Twenty-six high-school science students took part in an exploratory program at Christiana Care to learn more about hospital careers that draw from science, technology, engineering, and mathematics (STEM).
The STEM mentorship experience is the brainchild of John Vorrasi, D.D.S., associate program director for Christiana Care’s Oral and Maxillofacial Surgery Residency Program and section chief of the OMS clinics.
“Our goal was to reach out to students who may be considering a STEM-related career and to give them exposure to some of the hospital applications for what they are learning in school,” Dr. Vorrasi said. “Everyone is excited about continuing the program next year, and it looks like twice as many students will sign up to participate.”
In partnership with Red Clay Consolidated School District, the STEM exploratory was inaugurated at the Conrad Schools of Science, an allied health/biotech magnet choice school for grades six through 12 in Wilmington.
“Getting students in the door before they make decisions that greatly impact their future — choosing a school and or major — is crucial,” said Superintendent Mervin B. Daugherty, Ed.D. “With Dr. Vorrasi’s help, we turned conceptual ideas and understandings into concrete ones, and the students gained firsthand experience with the professions and technologies they can only read about in class,” he said. “I will do whatever is necessary to make this partnership continue to grow and thrive.”
The STEM mentorship experience created an avenue of opportunity that broadened awareness for the students and also solidified the importance and value of clinical applications for patient care.
The students who visited both Christiana Care campuses this year were enrolled in Conrad’s biomedical sciences curriculum, adapted from Project Lead the Way’s national model. Dr. Vorrasi visited the students at school to introduce the program and talk about the hospital and his specialty of oral and maxillofacial surgery. On three separate field trips, the students experienced hands-on training and learned about medical procedures in the ICU and Emergency Department at Wilmington Hospital and the Virtual Education and Simulation Training Center at Christiana Hospital. Discussion topics included trauma triage, fundamentals of CPR, infection prevention, respiratory care, intensive-care nursing, pharmacy practices, patient nutrition and physical therapy.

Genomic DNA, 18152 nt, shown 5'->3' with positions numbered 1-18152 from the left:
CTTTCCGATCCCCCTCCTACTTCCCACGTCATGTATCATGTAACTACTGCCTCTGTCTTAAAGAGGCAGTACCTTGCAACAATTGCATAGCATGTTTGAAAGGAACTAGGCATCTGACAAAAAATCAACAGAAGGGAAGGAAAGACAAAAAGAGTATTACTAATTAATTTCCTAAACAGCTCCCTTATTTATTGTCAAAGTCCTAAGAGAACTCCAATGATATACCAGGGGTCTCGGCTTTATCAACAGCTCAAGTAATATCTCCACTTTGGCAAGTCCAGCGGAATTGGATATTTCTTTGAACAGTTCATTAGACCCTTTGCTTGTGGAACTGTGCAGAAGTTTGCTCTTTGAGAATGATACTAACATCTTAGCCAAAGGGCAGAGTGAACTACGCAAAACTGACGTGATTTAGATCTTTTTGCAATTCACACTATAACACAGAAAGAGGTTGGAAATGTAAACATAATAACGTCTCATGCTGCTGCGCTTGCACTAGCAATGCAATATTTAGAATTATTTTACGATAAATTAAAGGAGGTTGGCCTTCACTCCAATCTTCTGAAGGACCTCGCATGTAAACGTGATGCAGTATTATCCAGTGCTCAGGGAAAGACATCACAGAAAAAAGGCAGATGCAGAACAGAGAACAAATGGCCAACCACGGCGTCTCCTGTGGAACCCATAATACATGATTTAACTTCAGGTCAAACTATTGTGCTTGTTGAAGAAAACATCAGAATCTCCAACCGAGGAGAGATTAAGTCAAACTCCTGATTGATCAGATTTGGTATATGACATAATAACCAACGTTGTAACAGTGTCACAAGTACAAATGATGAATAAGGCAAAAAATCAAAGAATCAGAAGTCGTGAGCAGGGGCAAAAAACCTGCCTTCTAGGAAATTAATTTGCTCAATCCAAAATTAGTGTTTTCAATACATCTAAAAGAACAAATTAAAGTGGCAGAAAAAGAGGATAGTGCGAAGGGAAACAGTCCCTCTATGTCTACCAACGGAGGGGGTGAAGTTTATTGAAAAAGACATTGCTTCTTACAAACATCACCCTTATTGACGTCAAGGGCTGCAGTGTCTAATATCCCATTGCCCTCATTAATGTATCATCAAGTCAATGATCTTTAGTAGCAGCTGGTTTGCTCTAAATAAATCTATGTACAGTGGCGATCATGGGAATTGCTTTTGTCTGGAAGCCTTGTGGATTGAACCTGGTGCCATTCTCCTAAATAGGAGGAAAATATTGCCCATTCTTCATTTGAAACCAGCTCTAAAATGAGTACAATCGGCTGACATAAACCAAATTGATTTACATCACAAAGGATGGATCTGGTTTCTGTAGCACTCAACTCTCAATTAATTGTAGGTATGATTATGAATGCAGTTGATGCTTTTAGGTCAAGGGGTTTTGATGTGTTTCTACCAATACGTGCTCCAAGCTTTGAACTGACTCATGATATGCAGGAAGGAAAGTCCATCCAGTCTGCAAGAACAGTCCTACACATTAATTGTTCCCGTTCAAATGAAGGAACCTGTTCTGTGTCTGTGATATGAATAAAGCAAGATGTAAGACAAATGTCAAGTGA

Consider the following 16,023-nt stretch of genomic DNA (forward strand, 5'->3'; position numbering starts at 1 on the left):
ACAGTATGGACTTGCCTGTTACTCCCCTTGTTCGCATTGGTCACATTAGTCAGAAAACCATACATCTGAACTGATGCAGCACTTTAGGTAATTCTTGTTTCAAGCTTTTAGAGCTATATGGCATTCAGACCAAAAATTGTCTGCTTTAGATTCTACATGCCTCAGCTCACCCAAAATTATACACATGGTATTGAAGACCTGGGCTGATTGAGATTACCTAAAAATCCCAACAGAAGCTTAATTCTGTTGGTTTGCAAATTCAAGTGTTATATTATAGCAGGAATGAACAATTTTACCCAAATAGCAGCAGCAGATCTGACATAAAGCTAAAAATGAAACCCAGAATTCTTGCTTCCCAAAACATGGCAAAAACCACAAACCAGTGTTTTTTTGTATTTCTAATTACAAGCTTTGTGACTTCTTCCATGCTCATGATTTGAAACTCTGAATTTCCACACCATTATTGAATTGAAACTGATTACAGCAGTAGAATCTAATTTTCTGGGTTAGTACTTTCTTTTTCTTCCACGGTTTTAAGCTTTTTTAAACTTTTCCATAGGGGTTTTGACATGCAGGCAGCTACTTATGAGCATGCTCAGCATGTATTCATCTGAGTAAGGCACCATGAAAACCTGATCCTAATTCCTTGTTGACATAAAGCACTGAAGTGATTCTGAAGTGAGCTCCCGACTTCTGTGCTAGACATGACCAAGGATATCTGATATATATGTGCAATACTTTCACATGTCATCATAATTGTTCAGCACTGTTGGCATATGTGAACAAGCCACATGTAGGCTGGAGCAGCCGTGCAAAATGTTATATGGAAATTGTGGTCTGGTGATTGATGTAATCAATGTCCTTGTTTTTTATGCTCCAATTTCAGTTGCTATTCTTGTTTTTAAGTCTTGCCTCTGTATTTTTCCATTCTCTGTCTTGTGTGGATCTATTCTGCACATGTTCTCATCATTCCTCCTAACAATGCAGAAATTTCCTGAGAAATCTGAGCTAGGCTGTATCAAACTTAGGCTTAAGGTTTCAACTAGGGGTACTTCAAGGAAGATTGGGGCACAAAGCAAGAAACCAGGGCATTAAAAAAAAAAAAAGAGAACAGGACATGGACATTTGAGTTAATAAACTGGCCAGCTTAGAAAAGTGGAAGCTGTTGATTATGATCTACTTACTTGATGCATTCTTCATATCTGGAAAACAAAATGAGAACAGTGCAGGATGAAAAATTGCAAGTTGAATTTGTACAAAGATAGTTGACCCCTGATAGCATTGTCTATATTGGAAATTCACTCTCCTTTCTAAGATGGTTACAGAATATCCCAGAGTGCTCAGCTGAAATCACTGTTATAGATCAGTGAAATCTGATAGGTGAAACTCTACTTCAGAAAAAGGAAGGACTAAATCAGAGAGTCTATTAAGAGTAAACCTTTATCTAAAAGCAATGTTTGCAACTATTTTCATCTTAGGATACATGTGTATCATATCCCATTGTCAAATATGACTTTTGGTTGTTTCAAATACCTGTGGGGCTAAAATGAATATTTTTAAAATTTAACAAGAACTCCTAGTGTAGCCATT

“This was the most authentic field learning experience we could have wanted,” said science teacher Robert Naylor. “The best thing for my students was just getting in the door of the hospital and having the luxury to talk with such knowledgeable professionals.”
A visit to the Christiana Care simulation center ranked high on the students’ list of favorites — in particular, the chance to try out the high-tech da Vinci Robotic Surgery System. “Students are seldom given the opportunity to operate big-ticket items like that,” Naylor said. “The experience further solidified for some that their future is indeed in the biomedical sciences.”
The STEM exploratory concluded in April, when the students returned to the John H. Ammon Medical Education Center at Christiana Hospital to make presentations on their experiences. They were asked for suggestions on how to improve a particular process or practice they learned about in the hospital. Ideas percolated around ideal operating capacity and ways to streamline patient discharges, proactive vs. reactive treatment, eCare to extend hospital resources and the cost/benefits of automatic CPR devices in the Emergency Department.
Facilitated by a Christiana Care Community Service and Education grant, the STEM exploratory is an example of how Christiana Care encourages innovative programs that benefit our community.
“Christiana Care continues to place great value in partnering with multiple community audiences, where we are able to offer rich experiences that ultimately contribute to a greater thirst for improved processes within the medical care arena,” said Vaughn Wright, Ed.D., director, Graduate Medical Education, who also facilitated the STEM exploratory. “The STEM mentorship experience created an avenue of opportunity that broadened awareness for the students and also solidified the importance and value of clinical applications for patient care. For many, the experience gave a life-changing focus to the fields of technology innovation within the health care arena.”